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Re: Confidentiality Policies

  From:	CENTUM::PCK11399     10-MAY-1996 13:34:08.02
  To:	SMTP%"love@tap.org"
  CC:	PCK11399
  Subj:	Re: Confidentiality Policies
  After reading many messages posted on this matter by Lewis, I have come to
  the understanding that he, like so many econonists (as in Law and Economics)
  refuse to give proper value to intangibles, like privacy.  These economists
  seem to believe there is nothing more valuable than the almighty dollar (or
  yen, or franc, etc.).  So what if the efficiency of medical care suffers 
  because of allowing privacy to individuals!  If so, I am willing to take
  the present technology (or even less, if necessary) if my privacy needs are
  met.  My intangible need for privacy is worth at least as much as my tangible
  need for health care.  It seems that the only people really concerned about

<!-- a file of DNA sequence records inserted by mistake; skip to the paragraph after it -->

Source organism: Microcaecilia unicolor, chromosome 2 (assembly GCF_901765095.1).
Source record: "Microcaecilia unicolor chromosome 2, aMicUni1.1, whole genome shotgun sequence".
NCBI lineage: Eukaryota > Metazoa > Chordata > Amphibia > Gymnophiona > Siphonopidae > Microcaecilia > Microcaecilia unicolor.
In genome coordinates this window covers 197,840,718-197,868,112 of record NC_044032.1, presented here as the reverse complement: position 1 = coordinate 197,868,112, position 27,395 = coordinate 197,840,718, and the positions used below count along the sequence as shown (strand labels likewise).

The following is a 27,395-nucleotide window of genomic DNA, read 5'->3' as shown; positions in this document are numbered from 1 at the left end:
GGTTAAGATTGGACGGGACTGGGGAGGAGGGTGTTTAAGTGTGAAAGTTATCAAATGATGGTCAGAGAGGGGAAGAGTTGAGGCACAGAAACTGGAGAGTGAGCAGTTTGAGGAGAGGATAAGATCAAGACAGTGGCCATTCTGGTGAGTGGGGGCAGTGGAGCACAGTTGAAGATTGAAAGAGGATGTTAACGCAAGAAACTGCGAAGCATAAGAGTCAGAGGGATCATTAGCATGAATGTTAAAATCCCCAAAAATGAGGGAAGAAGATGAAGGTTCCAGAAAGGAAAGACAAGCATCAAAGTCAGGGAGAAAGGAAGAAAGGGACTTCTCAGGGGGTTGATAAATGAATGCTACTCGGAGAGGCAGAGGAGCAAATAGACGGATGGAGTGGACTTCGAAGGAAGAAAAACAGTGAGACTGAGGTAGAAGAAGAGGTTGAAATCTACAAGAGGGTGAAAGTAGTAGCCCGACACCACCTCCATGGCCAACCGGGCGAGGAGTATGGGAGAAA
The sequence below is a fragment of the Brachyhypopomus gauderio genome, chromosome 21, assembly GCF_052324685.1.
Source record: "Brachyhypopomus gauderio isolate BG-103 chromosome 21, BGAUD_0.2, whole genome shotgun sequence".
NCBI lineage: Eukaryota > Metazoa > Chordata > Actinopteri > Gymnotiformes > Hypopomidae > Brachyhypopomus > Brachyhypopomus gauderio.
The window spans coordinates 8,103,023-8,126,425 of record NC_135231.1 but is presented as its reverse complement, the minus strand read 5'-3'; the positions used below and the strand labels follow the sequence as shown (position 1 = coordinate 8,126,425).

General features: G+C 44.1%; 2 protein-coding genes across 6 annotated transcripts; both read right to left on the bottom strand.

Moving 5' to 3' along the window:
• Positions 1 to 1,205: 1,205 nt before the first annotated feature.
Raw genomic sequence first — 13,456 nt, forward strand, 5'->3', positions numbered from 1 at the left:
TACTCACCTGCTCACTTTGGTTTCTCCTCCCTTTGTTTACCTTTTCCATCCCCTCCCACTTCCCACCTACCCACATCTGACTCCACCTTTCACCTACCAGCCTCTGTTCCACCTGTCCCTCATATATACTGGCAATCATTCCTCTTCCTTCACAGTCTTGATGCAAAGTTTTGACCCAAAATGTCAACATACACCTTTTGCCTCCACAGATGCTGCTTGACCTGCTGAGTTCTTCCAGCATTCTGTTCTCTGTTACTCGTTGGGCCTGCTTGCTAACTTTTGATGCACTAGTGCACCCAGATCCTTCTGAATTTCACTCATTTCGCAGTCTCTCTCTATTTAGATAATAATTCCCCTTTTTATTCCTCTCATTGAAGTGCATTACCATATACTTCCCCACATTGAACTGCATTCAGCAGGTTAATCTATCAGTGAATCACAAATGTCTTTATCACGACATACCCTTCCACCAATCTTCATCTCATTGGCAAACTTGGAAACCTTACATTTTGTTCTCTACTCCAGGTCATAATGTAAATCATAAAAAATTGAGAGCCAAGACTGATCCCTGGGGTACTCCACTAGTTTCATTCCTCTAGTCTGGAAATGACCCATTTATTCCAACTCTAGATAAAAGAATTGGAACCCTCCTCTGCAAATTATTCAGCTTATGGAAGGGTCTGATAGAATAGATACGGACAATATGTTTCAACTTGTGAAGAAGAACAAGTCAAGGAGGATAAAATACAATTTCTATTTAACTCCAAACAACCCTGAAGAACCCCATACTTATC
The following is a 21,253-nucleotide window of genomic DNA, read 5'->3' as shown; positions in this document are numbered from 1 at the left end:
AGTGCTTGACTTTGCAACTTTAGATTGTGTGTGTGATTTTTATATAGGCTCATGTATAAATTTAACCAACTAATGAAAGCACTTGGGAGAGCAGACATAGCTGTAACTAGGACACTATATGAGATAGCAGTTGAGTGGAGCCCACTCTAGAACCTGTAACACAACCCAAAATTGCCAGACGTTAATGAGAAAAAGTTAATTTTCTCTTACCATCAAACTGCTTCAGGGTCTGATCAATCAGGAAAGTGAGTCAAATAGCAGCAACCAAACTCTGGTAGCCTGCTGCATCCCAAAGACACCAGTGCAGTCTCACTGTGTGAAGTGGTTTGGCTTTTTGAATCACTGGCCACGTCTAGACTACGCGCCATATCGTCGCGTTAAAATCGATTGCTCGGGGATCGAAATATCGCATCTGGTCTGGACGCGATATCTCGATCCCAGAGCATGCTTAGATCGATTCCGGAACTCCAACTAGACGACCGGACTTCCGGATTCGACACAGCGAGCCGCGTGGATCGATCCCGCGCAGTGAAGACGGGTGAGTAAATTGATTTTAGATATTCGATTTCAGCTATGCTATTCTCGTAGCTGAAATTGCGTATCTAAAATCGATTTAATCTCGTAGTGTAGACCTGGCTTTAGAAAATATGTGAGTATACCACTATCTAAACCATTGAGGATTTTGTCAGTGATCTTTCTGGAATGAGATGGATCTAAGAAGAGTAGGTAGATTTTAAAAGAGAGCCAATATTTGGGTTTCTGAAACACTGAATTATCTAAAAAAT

the costs of my privacy needs are the ones who do not wish to pay it, e.g. the
  insurance companies, health care organizations, etc., whose bottom line profit
  will suffer if they accede to the individuals' desire for privacy.
  Surely, there must be a balance between the tangible costs and the intangible
  needs.  S.1360 is not such as balance as it stands now.  I am not willing to
  pay the costs of increased efficiency of medical care if my privacy is totally
  usurped.  But neither should I have to totally give up health care in order
  to have my privacy.  The concept is ridiculous.  If others want this increased
  efficiency, let them sign away their right to privacy on a consent form in
  order to access the "higher quality health care" (;-)).  But to have my 
  representatives give away all of my privacy in the name of increased efficiency?No way!  I want basic health care _with_ my privacy intact, and I believe that
  a majority of Americans feel the same way.
  Thanks for listening.
  Connie Page